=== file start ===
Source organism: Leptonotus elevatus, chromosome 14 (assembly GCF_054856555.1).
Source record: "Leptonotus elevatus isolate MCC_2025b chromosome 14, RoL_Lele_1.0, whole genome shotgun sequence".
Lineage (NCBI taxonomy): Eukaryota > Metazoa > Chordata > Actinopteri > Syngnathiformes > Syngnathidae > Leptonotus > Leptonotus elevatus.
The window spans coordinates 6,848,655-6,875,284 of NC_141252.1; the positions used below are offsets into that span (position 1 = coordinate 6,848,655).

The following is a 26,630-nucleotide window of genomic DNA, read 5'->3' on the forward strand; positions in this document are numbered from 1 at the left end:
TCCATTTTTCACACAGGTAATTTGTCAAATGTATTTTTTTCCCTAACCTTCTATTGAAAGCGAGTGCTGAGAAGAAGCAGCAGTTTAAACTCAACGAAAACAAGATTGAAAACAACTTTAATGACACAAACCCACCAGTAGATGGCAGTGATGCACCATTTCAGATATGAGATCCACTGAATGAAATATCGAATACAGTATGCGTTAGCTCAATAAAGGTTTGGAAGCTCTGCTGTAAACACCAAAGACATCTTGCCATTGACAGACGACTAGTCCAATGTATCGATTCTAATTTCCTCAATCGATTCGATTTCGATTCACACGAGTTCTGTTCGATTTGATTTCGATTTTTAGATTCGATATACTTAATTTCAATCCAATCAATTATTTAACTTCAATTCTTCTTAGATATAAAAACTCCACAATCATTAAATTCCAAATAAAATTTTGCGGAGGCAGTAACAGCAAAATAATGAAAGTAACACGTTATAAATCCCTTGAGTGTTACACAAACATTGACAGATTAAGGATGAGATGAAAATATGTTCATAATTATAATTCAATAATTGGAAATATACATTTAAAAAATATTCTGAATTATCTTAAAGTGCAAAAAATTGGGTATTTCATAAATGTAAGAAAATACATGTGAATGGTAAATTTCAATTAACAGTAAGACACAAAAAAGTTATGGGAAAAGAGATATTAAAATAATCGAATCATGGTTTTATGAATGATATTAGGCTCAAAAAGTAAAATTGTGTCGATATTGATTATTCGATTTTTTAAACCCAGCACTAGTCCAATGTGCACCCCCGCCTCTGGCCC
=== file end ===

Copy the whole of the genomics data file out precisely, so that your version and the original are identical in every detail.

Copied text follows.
Source organism: Leptonotus elevatus, chromosome 14 (assembly GCF_054856555.1).
Source record: "Leptonotus elevatus isolate MCC_2025b chromosome 14, RoL_Lele_1.0, whole genome shotgun sequence".
Lineage (NCBI taxonomy): Eukaryota > Metazoa > Chordata > Actinopteri > Syngnathiformes > Syngnathidae > Leptonotus > Leptonotus elevatus.
The window spans coordinates 6,848,655-6,875,284 of NC_141252.1; the positions used below are offsets into that span (position 1 = coordinate 6,848,655).

The following is a 26,630-nucleotide window of genomic DNA, read 5'->3' on the forward strand; positions in this document are numbered from 1 at the left end:
TCCATTTTTCACACAGGTAATTTGTCAAATGTATTTTTTTCCCTAACCTTCTATTGAAAGCGAGTGCTGAGAAGAAGCAGCAGTTTAAACTCAACGAAAACAAGATTGAAAACAACTTTAATGACACAAACCCACCAGTAGATGGCAGTGATGCACCATTTCAGATATGAGATCCACTGAATGAAATATCGAATACAGTATGCGTTAGCTCAATAAAGGTTTGGAAGCTCTGCTGTAAACACCAAAGACATCTTGCCATTGACAGACGACTAGTCCAATGTATCGATTCTAATTTCCTCAATCGATTCGATTTCGATTCACACGAGTTCTGTTCGATTTGATTTCGATTTTTAGATTCGATATACTTAATTTCAATCCAATCAATTATTTAACTTCAATTCTTCTTAGATATAAAAACTCCACAATCATTAAATTCCAAATAAAATTTTGCGGAGGCAGTAACAGCAAAATAATGAAAGTAACACGTTATAAATCCCTTGAGTGTTACACAAACATTGACAGATTAAGGATGAGATGAAAATATGTTCATAATTATAATTCAATAATTGGAAATATACATTTAAAAAATATTCTGAATTATCTTAAAGTGCAAAAAATTGGGTATTTCATAAATGTAAGAAAATACATGTGAATGGTAAATTTCAATTAACAGTAAGACACAAAAAAGTTATGGGAAAAGAGATATTAAAATAATCGAATCATGGTTTTATGAATGATATTAGGCTCAAAAAGTAAAATTGTGTCGATATTGATTATTCGATTTTTTAAACCCAGCACTAGTCCAATGTGCACCCCCGCCTCTGGCCC